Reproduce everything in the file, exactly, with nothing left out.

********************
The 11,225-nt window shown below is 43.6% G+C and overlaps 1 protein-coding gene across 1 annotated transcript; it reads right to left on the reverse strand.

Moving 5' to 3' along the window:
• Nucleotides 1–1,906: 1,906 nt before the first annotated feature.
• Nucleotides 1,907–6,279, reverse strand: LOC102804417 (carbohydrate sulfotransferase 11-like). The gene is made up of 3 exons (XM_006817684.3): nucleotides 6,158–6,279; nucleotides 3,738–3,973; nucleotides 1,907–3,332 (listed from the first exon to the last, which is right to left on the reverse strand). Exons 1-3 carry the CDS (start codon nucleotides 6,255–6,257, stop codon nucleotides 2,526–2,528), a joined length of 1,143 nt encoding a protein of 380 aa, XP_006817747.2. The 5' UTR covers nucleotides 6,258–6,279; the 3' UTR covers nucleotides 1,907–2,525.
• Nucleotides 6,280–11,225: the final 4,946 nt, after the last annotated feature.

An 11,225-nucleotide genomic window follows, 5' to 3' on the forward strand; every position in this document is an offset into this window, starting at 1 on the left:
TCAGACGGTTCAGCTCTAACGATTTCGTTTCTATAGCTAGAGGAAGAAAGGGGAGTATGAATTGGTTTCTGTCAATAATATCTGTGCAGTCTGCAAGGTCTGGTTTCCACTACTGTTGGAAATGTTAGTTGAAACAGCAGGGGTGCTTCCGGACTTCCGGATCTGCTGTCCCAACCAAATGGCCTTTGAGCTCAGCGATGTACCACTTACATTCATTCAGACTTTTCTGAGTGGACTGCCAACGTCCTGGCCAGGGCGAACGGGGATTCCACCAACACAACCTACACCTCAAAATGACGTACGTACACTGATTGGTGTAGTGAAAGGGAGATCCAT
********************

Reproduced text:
The 11,225-nt window shown below is 43.6% G+C and overlaps 1 protein-coding gene across 1 annotated transcript; it reads right to left on the reverse strand.

Moving 5' to 3' along the window:
• Nucleotides 1–1,906: 1,906 nt before the first annotated feature.
• Nucleotides 1,907–6,279, reverse strand: LOC102804417 (carbohydrate sulfotransferase 11-like). The gene is made up of 3 exons (XM_006817684.3): nucleotides 6,158–6,279; nucleotides 3,738–3,973; nucleotides 1,907–3,332 (listed from the first exon to the last, which is right to left on the reverse strand). Exons 1-3 carry the CDS (start codon nucleotides 6,255–6,257, stop codon nucleotides 2,526–2,528), a joined length of 1,143 nt encoding a protein of 380 aa, XP_006817747.2. The 5' UTR covers nucleotides 6,258–6,279; the 3' UTR covers nucleotides 1,907–2,525.
• Nucleotides 6,280–11,225: the final 4,946 nt, after the last annotated feature.

An 11,225-nucleotide genomic window follows, 5' to 3' on the forward strand; every position in this document is an offset into this window, starting at 1 on the left:
TCAGACGGTTCAGCTCTAACGATTTCGTTTCTATAGCTAGAGGAAGAAAGGGGAGTATGAATTGGTTTCTGTCAATAATATCTGTGCAGTCTGCAAGGTCTGGTTTCCACTACTGTTGGAAATGTTAGTTGAAACAGCAGGGGTGCTTCCGGACTTCCGGATCTGCTGTCCCAACCAAATGGCCTTTGAGCTCAGCGATGTACCACTTACATTCATTCAGACTTTTCTGAGTGGACTGCCAACGTCCTGGCCAGGGCGAACGGGGATTCCACCAACACAACCTACACCTCAAAATGACGTACGTACACTGATTGGTGTAGTGAAAGGGAGATCCAT